South Sudan’s foreign minister, Barnaba Marial Benjamin, said there is a high probability that President Salva Kiir will sign a peace agreement Wednesday to end 20 months of civil war.
But, Benjamin added, his government still has major reservations, including the demand to demilitarize the capital, Juba, as well the granting of greater powers to rebels in the oil-rich Upper Nile region.
He said if Kiir is going to sign any agreement, it would be at the summit of East African leaders, which gets underway Wednesday in Juba. The leaders of Ethiopia, Kenya, Sudan and Uganda are members of IGAD, the regional bloc that has been mediating an end to the war.
“We are having a summit of heads of state of IGAD countries chaired by President Salva [Kiir] and, of course, it has got to do with the issue of the peace process. You can only say that there could be a high probability of signing [the agreement],” said Benjamin.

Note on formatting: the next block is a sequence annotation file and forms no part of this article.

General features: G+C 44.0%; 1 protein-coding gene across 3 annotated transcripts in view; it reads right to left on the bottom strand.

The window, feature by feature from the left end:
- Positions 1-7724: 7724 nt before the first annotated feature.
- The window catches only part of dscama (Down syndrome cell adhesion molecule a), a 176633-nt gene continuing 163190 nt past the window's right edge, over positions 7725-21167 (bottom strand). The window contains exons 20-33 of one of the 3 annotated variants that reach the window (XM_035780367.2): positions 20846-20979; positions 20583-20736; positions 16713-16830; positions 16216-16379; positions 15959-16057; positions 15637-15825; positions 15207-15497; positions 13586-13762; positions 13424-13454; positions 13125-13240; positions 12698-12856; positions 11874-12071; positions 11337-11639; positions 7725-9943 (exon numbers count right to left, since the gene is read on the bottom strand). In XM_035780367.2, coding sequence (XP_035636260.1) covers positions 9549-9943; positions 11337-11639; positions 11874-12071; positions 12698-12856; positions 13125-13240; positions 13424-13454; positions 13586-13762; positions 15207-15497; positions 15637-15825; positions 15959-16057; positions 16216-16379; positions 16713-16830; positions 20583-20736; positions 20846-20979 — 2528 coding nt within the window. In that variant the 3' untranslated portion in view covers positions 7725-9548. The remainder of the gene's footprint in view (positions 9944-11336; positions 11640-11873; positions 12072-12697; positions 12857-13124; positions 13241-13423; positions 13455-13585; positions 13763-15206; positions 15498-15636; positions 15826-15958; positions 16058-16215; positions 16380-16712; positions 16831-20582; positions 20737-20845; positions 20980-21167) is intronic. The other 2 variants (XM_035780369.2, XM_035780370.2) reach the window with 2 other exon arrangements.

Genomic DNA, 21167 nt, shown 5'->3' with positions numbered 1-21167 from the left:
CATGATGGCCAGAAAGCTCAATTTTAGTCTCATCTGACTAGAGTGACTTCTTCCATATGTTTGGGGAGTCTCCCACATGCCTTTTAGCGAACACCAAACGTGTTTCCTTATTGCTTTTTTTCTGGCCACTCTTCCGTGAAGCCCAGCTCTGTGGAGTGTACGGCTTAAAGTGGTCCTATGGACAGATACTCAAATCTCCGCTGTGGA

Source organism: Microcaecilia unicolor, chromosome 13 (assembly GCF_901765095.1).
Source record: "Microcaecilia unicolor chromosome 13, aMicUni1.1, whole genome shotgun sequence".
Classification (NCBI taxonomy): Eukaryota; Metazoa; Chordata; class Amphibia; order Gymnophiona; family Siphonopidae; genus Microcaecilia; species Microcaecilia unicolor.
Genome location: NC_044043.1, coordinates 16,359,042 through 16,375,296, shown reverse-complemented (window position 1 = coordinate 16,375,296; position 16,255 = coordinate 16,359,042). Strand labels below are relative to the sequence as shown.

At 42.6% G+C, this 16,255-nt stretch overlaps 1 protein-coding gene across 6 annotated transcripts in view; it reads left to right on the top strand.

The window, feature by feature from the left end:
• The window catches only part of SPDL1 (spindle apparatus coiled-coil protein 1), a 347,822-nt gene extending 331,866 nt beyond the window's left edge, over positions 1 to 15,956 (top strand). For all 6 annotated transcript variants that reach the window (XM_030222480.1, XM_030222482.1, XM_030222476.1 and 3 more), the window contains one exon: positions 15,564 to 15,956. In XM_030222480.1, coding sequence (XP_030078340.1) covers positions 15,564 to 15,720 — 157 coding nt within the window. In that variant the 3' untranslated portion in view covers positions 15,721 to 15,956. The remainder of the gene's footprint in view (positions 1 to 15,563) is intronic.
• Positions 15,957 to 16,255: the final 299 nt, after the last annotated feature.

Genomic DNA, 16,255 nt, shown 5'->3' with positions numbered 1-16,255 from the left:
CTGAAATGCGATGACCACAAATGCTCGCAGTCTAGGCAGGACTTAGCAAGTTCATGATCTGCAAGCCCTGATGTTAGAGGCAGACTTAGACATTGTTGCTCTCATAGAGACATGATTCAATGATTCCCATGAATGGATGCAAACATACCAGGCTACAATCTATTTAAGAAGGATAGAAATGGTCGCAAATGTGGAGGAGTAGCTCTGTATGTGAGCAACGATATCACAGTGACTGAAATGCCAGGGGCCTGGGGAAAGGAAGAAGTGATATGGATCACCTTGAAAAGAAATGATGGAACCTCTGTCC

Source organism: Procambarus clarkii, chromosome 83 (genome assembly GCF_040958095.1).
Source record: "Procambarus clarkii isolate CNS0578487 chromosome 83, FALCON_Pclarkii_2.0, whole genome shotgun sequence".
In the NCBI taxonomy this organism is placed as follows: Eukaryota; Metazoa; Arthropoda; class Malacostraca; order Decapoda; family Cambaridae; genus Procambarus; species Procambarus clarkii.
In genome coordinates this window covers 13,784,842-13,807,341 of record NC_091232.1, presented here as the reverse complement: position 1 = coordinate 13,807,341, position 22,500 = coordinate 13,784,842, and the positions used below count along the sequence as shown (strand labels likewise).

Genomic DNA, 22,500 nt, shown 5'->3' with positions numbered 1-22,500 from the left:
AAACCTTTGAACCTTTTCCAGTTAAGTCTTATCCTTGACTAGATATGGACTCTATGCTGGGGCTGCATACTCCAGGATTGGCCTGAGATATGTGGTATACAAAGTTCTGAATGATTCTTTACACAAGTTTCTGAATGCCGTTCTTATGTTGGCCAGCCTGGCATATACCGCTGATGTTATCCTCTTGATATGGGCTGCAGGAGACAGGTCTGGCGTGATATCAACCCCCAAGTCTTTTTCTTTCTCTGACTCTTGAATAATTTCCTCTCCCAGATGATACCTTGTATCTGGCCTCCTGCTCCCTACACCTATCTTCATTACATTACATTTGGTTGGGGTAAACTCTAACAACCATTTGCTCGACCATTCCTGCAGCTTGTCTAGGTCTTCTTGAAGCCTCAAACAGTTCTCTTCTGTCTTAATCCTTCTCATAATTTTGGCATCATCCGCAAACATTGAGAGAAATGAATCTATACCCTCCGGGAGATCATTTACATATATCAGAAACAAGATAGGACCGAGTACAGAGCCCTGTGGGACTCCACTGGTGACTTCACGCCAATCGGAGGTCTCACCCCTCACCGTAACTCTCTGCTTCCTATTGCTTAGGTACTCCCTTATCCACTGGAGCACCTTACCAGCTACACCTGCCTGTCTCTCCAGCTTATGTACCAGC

During the most recent talks in Addis Ababa, rebel leader Riek Machar signed the agreement, but Kiir only initialed part of the text requesting two weeks to consult with his constituencies.
Benjamin said his government still has reservations about the deal, including the demand to demilitarize the capital, Juba.
“There is no country in the whole world that can remove its national army from the national capital, which is the seat of the sovereignty of that country, because the national government has got the responsibility to protect the citizens of that country,” Benjamin said.
He said, even if South Sudan were to agree to demilitarize Juba, it would it would need money to build new barracks and time to move the soldiers out of Juba.
UN threatens action
The U.N. Security Council is threatening to “act immediately” if Kiir does not sign the deal. The African Union has already called for sanctions and an arms embargo to be imposed if a deal is not signed.
Benjamin admitted the international community, particularly the United States, has been pressuring Kiir to sign the agreement.
“There’s lots of pressure, including pressure from U.S. Secretary of State John Kerry and everybody. But, we are telling them that, ‘Yes, we will be able to sign, but give us time to consult with our constituency,’” Benjamin said.